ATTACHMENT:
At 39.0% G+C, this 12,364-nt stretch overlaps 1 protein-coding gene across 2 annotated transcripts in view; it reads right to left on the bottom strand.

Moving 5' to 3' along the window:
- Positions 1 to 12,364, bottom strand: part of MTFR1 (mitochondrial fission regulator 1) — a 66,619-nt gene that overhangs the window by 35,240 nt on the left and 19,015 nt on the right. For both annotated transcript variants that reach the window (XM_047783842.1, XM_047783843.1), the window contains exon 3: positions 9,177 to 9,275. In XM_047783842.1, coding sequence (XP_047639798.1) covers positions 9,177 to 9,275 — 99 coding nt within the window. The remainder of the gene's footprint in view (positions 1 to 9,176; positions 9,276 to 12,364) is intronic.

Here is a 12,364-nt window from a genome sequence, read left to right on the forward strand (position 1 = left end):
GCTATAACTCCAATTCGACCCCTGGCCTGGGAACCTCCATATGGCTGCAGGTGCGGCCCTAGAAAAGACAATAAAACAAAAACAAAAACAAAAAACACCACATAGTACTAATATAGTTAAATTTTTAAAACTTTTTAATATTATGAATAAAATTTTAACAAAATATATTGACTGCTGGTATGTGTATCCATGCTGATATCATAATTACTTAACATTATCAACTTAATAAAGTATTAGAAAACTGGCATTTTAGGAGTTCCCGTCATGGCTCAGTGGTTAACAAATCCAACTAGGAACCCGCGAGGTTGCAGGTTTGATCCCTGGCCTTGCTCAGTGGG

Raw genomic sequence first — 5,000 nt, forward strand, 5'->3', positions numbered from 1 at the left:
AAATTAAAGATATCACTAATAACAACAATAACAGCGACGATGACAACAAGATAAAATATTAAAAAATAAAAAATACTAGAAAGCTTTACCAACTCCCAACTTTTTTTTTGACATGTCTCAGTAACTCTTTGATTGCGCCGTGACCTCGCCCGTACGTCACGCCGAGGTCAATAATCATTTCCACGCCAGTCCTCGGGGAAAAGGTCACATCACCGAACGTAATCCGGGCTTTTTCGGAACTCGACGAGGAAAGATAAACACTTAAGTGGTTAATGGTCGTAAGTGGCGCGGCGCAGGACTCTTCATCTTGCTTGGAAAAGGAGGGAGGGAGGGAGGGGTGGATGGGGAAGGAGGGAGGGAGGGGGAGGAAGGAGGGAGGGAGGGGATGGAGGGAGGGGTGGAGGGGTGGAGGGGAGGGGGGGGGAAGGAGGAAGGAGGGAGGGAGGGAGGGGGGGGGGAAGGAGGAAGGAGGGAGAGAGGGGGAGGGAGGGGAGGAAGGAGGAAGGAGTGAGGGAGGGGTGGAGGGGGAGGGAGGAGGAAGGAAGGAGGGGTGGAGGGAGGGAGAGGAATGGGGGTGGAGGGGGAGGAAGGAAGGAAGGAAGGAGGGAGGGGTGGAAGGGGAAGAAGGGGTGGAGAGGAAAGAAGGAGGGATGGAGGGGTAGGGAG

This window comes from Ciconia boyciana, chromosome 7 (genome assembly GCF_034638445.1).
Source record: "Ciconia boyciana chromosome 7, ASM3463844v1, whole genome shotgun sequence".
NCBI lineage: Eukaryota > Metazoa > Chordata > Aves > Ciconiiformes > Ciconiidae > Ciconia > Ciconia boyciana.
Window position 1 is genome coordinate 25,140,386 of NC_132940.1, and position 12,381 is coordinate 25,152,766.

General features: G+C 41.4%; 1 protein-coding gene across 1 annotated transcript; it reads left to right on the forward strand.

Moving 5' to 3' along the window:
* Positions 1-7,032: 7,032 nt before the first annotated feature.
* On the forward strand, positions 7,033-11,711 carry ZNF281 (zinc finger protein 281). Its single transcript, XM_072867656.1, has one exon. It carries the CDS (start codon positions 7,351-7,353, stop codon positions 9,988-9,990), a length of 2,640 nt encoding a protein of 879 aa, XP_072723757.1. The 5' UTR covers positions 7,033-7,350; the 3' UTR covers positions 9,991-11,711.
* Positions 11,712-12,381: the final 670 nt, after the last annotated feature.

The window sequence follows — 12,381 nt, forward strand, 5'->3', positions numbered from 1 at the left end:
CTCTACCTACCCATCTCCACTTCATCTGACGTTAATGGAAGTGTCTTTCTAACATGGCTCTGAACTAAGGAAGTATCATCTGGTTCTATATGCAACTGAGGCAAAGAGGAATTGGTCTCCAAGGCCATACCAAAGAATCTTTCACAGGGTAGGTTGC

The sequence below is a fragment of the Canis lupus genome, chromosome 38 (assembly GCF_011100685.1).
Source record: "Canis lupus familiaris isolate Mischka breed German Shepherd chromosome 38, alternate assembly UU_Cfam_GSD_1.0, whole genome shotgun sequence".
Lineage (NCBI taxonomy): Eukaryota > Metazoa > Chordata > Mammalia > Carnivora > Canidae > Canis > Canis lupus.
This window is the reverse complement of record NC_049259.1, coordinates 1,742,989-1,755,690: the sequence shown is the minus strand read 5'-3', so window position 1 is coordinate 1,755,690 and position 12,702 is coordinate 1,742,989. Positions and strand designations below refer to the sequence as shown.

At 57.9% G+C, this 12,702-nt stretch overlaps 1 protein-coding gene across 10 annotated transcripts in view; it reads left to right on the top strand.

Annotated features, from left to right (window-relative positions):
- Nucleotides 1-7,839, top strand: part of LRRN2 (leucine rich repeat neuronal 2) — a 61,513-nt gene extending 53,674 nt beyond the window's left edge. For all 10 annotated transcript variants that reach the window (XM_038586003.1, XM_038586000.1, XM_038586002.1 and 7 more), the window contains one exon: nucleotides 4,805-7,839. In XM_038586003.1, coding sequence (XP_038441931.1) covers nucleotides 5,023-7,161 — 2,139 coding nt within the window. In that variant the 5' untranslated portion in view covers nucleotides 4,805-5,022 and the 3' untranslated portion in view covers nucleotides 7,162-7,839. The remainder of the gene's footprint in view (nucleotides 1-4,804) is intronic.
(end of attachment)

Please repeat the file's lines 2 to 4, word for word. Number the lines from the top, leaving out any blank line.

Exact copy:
Moving 5' to 3' along the window:
- Positions 1 to 12,364, bottom strand: part of MTFR1 (mitochondrial fission regulator 1) — a 66,619-nt gene that overhangs the window by 35,240 nt on the left and 19,015 nt on the right. For both annotated transcript variants that reach the window (XM_047783842.1, XM_047783843.1), the window contains exon 3: positions 9,177 to 9,275. In XM_047783842.1, coding sequence (XP_047639798.1) covers positions 9,177 to 9,275 — 99 coding nt within the window. The remainder of the gene's footprint in view (positions 1 to 9,176; positions 9,276 to 12,364) is intronic.

Here is a 12,364-nt window from a genome sequence, read left to right on the forward strand (position 1 = left end):